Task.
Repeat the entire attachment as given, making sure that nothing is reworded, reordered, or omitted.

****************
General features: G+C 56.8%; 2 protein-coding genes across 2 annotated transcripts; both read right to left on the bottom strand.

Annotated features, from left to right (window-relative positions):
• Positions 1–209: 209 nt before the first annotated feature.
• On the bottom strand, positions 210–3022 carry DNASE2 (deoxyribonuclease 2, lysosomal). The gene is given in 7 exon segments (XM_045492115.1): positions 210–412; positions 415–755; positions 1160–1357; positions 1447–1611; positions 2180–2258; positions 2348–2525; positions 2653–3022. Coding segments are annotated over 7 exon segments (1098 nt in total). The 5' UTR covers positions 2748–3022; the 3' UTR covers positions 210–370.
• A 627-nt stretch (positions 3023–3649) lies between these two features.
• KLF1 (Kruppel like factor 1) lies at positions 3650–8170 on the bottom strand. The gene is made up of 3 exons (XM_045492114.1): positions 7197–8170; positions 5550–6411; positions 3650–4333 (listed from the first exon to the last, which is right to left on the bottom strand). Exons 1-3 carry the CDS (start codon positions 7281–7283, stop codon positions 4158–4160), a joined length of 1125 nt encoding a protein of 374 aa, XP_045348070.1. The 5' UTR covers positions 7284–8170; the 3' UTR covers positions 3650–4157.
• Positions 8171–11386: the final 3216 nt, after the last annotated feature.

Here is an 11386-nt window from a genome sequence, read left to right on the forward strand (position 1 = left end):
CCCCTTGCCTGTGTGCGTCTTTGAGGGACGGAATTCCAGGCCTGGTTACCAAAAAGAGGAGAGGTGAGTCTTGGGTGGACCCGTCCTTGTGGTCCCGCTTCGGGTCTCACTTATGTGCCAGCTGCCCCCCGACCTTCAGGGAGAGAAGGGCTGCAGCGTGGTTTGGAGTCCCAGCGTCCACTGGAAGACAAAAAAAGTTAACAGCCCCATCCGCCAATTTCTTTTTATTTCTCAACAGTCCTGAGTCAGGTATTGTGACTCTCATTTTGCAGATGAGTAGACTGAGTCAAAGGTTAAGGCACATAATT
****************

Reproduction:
General features: G+C 56.8%; 2 protein-coding genes across 2 annotated transcripts; both read right to left on the bottom strand.

Annotated features, from left to right (window-relative positions):
• Positions 1–209: 209 nt before the first annotated feature.
• On the bottom strand, positions 210–3022 carry DNASE2 (deoxyribonuclease 2, lysosomal). The gene is given in 7 exon segments (XM_045492115.1): positions 210–412; positions 415–755; positions 1160–1357; positions 1447–1611; positions 2180–2258; positions 2348–2525; positions 2653–3022. Coding segments are annotated over 7 exon segments (1098 nt in total). The 5' UTR covers positions 2748–3022; the 3' UTR covers positions 210–370.
• A 627-nt stretch (positions 3023–3649) lies between these two features.
• KLF1 (Kruppel like factor 1) lies at positions 3650–8170 on the bottom strand. The gene is made up of 3 exons (XM_045492114.1): positions 7197–8170; positions 5550–6411; positions 3650–4333 (listed from the first exon to the last, which is right to left on the bottom strand). Exons 1-3 carry the CDS (start codon positions 7281–7283, stop codon positions 4158–4160), a joined length of 1125 nt encoding a protein of 374 aa, XP_045348070.1. The 5' UTR covers positions 7284–8170; the 3' UTR covers positions 3650–4157.
• Positions 8171–11386: the final 3216 nt, after the last annotated feature.

Here is an 11386-nt window from a genome sequence, read left to right on the forward strand (position 1 = left end):
CCCCTTGCCTGTGTGCGTCTTTGAGGGACGGAATTCCAGGCCTGGTTACCAAAAAGAGGAGAGGTGAGTCTTGGGTGGACCCGTCCTTGTGGTCCCGCTTCGGGTCTCACTTATGTGCCAGCTGCCCCCCGACCTTCAGGGAGAGAAGGGCTGCAGCGTGGTTTGGAGTCCCAGCGTCCACTGGAAGACAAAAAAAGTTAACAGCCCCATCCGCCAATTTCTTTTTATTTCTCAACAGTCCTGAGTCAGGTATTGTGACTCTCATTTTGCAGATGAGTAGACTGAGTCAAAGGTTAAGGCACATAATT